What’s this has to do with Linux? Well, most Linux distros include Firefox – they’re free to do so, because Firefox is open source. Every Linux distro is a compilation of thousands of different projects, all of which like Firefox have their own teams. But Linux distros themselves also have teams of volunteers that help put everything together.
Every one of these projects publishes their source code publicly, meaning anyone who wants to make a suggestion can look at the code and do so. The conversations between developers is typically also public, meaning you can read up on their decision-making process if you want to. If you want to get more involved, you can contact the developers behind a project and offer to help – in time you might become a core developer yourself.
But even if you don’t code, there are ways you can contribute. Artists could design icons or wallpapers, for example. Anyone willing to use a beta version can provide valuable feedback. Writers can help put together documentation.
This is, at its best, what open source is: a project created for and by its most passionate users.
More Eyeballs On The Code
Some people might not like this approach, preferring everything be controlled by a single company with a unified vision in mind. And that’s not necessarily an incorrect argument, but it’s worth pointing out the open source model offers certain advantages.
Let’s talk about Wikipedia again. There are mistakes on Wikipedia, sure, but there are also millions of people looking it over every day. The more people who look at a page, the more people who might noticed – and fix – any given mistake.
The same can be said about open source software. When Microsoft builds a new version of Windows, only Microsoft employees get to look at the code. When an open source project works on a new version, they do so in public – the entire world can look at the code, if they want. And the more people who look at it, the more likely it is any given problems will be pointed out.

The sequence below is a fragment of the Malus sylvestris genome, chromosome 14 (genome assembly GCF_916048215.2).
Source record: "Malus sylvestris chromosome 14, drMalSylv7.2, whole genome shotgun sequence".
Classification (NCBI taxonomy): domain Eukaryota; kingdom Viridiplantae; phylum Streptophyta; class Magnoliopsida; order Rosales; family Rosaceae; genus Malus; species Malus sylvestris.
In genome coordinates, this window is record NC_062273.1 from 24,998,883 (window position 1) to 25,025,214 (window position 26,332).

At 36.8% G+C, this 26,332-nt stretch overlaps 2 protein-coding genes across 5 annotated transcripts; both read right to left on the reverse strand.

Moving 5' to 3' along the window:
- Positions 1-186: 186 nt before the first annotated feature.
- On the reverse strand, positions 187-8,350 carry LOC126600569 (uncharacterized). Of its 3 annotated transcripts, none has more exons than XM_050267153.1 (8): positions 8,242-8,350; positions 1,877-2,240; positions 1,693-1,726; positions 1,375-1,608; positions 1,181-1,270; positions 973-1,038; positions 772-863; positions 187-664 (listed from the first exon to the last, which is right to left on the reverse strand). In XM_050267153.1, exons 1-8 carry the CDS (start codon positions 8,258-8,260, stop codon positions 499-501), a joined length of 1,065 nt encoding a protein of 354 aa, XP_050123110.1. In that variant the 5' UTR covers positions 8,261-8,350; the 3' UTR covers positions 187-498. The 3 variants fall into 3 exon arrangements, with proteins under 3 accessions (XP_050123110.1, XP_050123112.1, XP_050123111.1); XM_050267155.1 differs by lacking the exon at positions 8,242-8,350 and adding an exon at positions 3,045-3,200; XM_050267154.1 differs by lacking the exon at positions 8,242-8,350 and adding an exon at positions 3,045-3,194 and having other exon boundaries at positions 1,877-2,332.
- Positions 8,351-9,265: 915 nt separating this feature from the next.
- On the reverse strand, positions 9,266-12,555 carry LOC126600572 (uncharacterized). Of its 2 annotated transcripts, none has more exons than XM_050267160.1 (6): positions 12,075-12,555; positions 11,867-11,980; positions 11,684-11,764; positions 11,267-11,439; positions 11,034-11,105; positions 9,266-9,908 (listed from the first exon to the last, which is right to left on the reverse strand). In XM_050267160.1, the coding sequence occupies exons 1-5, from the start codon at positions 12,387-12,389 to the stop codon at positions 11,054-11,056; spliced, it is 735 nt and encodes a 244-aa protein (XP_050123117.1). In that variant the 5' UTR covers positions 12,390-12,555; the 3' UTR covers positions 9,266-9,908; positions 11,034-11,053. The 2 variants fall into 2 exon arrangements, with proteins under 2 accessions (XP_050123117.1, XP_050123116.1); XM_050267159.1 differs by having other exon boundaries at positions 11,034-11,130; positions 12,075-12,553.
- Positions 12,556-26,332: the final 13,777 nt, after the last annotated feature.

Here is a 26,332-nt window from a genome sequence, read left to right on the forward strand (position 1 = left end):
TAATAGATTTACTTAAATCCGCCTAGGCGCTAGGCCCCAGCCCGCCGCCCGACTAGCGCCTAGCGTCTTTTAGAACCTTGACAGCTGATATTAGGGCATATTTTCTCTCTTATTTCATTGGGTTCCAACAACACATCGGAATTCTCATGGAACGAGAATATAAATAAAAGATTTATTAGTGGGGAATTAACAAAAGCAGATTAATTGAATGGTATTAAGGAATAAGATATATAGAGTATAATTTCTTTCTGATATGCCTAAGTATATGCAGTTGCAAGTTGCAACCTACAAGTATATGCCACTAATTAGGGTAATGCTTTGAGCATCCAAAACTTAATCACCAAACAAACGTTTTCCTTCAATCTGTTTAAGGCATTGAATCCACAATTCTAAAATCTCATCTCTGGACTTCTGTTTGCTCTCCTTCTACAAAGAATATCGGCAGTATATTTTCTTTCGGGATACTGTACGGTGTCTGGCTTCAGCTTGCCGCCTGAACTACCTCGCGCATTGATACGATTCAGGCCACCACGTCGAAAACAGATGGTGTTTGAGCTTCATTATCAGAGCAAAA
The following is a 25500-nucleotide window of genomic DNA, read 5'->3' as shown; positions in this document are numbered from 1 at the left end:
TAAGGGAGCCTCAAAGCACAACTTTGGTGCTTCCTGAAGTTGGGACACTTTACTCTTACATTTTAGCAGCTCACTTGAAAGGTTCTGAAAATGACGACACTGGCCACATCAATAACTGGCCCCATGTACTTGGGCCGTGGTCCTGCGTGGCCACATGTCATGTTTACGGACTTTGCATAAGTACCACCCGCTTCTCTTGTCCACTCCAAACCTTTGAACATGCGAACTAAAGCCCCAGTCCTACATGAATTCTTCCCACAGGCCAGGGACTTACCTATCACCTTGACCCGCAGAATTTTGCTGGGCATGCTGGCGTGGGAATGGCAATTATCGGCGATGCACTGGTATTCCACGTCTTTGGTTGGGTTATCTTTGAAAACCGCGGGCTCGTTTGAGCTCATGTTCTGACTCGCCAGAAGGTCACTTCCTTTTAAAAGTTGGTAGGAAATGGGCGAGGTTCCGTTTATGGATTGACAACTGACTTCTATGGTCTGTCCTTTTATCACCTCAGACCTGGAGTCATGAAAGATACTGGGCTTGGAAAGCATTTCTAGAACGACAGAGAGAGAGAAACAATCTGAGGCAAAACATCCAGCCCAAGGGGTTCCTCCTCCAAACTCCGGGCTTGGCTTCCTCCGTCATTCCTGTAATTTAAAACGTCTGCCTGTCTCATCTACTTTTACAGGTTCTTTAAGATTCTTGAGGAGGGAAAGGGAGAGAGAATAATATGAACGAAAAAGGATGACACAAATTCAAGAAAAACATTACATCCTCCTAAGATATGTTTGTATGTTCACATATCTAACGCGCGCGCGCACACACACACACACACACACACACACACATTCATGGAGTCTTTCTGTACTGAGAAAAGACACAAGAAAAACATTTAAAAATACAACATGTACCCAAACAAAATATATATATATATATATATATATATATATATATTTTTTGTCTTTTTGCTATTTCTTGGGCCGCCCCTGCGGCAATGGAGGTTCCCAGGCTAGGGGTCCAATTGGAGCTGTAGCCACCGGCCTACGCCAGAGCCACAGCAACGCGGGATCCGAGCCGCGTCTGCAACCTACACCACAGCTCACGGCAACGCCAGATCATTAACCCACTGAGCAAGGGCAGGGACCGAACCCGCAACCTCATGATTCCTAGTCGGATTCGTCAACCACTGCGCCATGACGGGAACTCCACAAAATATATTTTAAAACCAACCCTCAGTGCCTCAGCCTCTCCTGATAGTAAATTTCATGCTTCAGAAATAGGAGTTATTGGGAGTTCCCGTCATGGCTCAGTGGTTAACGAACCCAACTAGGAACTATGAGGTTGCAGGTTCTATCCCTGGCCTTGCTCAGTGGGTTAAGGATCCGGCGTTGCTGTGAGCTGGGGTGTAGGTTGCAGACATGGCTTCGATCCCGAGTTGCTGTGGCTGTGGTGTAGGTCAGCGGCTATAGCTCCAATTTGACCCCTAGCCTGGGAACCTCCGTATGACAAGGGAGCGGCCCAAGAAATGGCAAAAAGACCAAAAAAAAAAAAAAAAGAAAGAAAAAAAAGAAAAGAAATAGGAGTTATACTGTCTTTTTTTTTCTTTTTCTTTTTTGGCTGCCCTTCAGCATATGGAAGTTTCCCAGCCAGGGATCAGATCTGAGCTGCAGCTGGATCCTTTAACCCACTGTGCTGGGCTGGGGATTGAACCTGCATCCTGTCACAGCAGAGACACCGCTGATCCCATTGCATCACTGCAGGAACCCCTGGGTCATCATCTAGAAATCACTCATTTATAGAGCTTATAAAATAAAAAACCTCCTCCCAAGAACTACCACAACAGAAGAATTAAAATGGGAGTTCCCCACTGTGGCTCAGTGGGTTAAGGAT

Conversations about such potential problems are happening constantly. Sometimes they can get nasty, at which point schisms happen. In fact, anyone can take an existing open source project and make their own version of it – a process called forking.
I could go on. Needless to say, there are pros and cons to either approach – but traditionally Linux and other open source projects have been quick to react to potential problems because of how many people look over the code.
Who Makes Linux? You Do. Jump In!
Linux isn’t just an operating system: it’s a community. It can also be a pretty fun hobby, if you want to get into it. You might need to learn what a bunch of new words mean , but once you start diving in you’ll really be able to make your computer your own.
Whether you’re a Windows XP refugee , looking for a way to keep a faithful computer running securely, or just someone who’s naturally curious, I highly recommend you check out our list of the best Linux distros and jump right in. You can trust the people who make Linux, and even join them if you want to.
And now: collaboration! How was my explanation of Linux, and open source? What are the best ways for people to get involved? What mistakes in this article would you like to correct? Feel free to talk about all this and more in the comments.